After spending the past week riding through the Gobi Desert in Mongolia we are now preparing for our next challenge; To ride the Road of Bones (two up) all the way to Magadan which is located in the very North East of Russia. This journey will see us ride roughly 5000km on a one way road which is predominately unsealed to reach this iconic city.
If we’re lucky upon reach Magadan, we’ll be able to find a cargo ship to transport our motorcycle “principessa” all the way down to Vladivostok so we won’t have to re-ride 3000km of the very same road.
From Vladivostok we head to Japan.
Blog Video 95 from SAMt & Bike Without Borders on Vimeo.
We were lucky to be in Mongolia during the Naadam Festival. Three sporting passions of Mongolians, horse racing, wrestling and archery, are played out over 2 days in festivals all over the country.
Wrestling is definitely the most interesting and entertaining of the three sports and every Mongolian understands it and follows it with passion.
Legend has it that wrestlers once wore full jackets, until a woman entered a competition and won. To deter any similar future incidents, the jacket style was modified and now has an open front.
As for the Mongolian roads, the further away from the small villages we got the worse the roads became. The scenery however, made every bump, water hole and river crossing worth every bit of it!
Blog Video 94 from SAMt & Bike Without Borders on Vimeo.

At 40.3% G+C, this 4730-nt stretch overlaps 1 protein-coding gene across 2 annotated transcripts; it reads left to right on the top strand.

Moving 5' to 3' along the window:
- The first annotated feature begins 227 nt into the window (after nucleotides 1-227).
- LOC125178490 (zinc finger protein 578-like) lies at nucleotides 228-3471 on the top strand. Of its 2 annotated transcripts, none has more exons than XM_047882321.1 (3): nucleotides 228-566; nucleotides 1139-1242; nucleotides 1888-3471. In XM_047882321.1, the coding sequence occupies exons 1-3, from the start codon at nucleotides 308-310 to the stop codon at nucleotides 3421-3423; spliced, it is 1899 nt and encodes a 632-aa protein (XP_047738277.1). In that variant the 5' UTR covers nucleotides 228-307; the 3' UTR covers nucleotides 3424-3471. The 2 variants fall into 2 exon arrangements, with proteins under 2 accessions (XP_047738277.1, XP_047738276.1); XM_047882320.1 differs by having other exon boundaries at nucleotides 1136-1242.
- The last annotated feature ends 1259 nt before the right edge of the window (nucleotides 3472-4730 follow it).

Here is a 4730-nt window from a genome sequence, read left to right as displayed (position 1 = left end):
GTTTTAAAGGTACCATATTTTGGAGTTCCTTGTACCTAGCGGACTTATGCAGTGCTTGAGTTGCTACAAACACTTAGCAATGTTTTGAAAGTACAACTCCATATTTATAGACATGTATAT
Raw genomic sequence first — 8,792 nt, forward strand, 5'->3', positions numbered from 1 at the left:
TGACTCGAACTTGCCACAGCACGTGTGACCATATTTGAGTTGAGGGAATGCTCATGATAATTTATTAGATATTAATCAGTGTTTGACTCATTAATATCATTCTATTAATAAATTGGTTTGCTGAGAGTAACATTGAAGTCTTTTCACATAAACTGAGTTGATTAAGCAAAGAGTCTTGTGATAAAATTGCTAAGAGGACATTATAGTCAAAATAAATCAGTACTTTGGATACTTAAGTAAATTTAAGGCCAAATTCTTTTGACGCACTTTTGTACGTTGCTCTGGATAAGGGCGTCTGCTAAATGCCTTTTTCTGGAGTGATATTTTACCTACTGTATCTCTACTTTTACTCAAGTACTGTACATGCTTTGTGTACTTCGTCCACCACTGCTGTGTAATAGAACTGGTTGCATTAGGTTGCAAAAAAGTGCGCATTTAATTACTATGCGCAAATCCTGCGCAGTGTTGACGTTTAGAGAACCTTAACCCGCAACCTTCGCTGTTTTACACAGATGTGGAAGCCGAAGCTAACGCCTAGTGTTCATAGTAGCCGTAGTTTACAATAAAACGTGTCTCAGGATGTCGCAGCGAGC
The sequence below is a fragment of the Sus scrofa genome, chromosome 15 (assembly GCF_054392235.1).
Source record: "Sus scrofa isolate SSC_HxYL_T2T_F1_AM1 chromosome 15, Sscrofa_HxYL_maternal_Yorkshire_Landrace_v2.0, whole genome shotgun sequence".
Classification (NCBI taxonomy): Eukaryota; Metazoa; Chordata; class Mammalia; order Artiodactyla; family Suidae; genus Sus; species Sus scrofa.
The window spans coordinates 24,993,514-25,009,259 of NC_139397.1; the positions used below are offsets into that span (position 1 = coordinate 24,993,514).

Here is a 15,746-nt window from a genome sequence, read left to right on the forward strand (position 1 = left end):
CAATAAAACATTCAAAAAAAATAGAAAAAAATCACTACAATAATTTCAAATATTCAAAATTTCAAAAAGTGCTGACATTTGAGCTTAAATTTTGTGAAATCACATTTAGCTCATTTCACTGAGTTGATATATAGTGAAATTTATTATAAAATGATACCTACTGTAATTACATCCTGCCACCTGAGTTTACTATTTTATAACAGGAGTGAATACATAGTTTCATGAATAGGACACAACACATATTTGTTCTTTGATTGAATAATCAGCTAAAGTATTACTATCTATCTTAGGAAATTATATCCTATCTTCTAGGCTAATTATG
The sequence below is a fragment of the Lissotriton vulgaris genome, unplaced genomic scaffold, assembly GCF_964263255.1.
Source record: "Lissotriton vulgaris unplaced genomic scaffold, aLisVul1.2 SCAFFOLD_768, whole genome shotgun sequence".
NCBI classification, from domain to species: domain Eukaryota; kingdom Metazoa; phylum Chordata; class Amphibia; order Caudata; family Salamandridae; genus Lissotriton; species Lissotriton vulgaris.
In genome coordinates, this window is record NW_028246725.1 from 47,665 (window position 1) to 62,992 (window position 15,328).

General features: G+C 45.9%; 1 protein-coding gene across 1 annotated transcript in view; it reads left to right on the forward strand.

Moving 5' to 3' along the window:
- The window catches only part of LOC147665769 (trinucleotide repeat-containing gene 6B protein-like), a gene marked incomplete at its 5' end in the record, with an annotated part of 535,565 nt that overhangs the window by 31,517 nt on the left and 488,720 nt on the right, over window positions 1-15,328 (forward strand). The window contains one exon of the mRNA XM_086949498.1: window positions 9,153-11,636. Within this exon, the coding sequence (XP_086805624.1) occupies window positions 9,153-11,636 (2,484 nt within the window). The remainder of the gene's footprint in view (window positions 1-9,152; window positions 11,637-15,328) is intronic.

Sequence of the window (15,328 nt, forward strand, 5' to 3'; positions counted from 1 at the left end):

You learn quickly how to navigate in Mongolia and it works a little like this:
– you drive on a dirt track for a while and suddenly it splits into two – no signs, nothing.
– you check the GPS and it looks more confuse that you (if that is possible) so you choose one path and eventually that splits in three – one path joins another path, the second follows a similar course, and the third goes in the opposite direction??
– just because you’re riding towards your destination, it doesn’t mean the road will take you there.
– ask only one person at a time for directions.
Most of our first days riding in Mongolia was based on choosing the track that appeared the best to ride. Unfortunately sometimes tracks run for kilómetres without merging back onto the main path and you end up in the middle of nowhere at some random ger (a Mongolian nomad tent) and upon asking directions you’re encountered with many fingers pointing in different directions.
As you’ll see in the video, it was a long day, full of breathtaking scenery, tricky roads and amazing encounters that eventually lead us to our final destination : and old monastery located in a beautiful isolated valley.
Blog Video 93 from SAMt & Bike Without Borders on Vimeo.
Siberia´s hot temperatures in summer push locals to bath in any water they can find, even if it’s located on the shores in front of a large working factory.
Another interesting feature of Siberia are the traditional wooden houses, built by the working class people before the Russian Revolution in 1917.
The story tells of artisans who discovered that wood could be carved into intricate designs similar to what the wealthy did with stone.
Unfortunately with the rise of communism, private property ownership ceased and many of these houses became government property, but were not well-maintained and fell into disrepair.
Blog Video 92 from SAMt & Bike Without Borders on Vimeo.